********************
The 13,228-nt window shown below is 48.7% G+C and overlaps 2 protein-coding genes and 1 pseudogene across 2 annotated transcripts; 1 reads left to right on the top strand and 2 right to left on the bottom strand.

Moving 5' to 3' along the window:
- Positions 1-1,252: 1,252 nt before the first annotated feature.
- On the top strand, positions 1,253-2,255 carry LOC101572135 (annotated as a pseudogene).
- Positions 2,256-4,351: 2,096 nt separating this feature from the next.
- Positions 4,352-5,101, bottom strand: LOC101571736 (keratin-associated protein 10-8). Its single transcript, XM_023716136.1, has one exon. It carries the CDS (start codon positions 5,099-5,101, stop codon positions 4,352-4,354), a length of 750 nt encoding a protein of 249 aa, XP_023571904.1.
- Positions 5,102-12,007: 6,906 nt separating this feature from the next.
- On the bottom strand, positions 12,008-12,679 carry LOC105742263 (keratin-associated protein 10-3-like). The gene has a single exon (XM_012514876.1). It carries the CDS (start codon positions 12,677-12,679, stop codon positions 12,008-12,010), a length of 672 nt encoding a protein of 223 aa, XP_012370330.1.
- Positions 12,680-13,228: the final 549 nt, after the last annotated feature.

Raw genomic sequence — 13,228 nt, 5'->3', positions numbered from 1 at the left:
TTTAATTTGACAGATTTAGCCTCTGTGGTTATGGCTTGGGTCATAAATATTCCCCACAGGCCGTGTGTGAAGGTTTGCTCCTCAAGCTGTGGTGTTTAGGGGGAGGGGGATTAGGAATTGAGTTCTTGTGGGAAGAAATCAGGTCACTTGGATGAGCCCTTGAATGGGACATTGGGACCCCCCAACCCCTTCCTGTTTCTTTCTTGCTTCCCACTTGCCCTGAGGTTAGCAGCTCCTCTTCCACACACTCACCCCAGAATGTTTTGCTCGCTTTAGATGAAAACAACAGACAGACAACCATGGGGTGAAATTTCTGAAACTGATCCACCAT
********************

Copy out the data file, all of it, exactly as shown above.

The 13,228-nt window shown below is 48.7% G+C and overlaps 2 protein-coding genes and 1 pseudogene across 2 annotated transcripts; 1 reads left to right on the top strand and 2 right to left on the bottom strand.

Moving 5' to 3' along the window:
- Positions 1-1,252: 1,252 nt before the first annotated feature.
- On the top strand, positions 1,253-2,255 carry LOC101572135 (annotated as a pseudogene).
- Positions 2,256-4,351: 2,096 nt separating this feature from the next.
- Positions 4,352-5,101, bottom strand: LOC101571736 (keratin-associated protein 10-8). Its single transcript, XM_023716136.1, has one exon. It carries the CDS (start codon positions 5,099-5,101, stop codon positions 4,352-4,354), a length of 750 nt encoding a protein of 249 aa, XP_023571904.1.
- Positions 5,102-12,007: 6,906 nt separating this feature from the next.
- On the bottom strand, positions 12,008-12,679 carry LOC105742263 (keratin-associated protein 10-3-like). The gene has a single exon (XM_012514876.1). It carries the CDS (start codon positions 12,677-12,679, stop codon positions 12,008-12,010), a length of 672 nt encoding a protein of 223 aa, XP_012370330.1.
- Positions 12,680-13,228: the final 549 nt, after the last annotated feature.

Raw genomic sequence — 13,228 nt, 5'->3', positions numbered from 1 at the left:
TTTAATTTGACAGATTTAGCCTCTGTGGTTATGGCTTGGGTCATAAATATTCCCCACAGGCCGTGTGTGAAGGTTTGCTCCTCAAGCTGTGGTGTTTAGGGGGAGGGGGATTAGGAATTGAGTTCTTGTGGGAAGAAATCAGGTCACTTGGATGAGCCCTTGAATGGGACATTGGGACCCCCCAACCCCTTCCTGTTTCTTTCTTGCTTCCCACTTGCCCTGAGGTTAGCAGCTCCTCTTCCACACACTCACCCCAGAATGTTTTGCTCGCTTTAGATGAAAACAACAGACAGACAACCATGGGGTGAAATTTCTGAAACTGATCCACCAT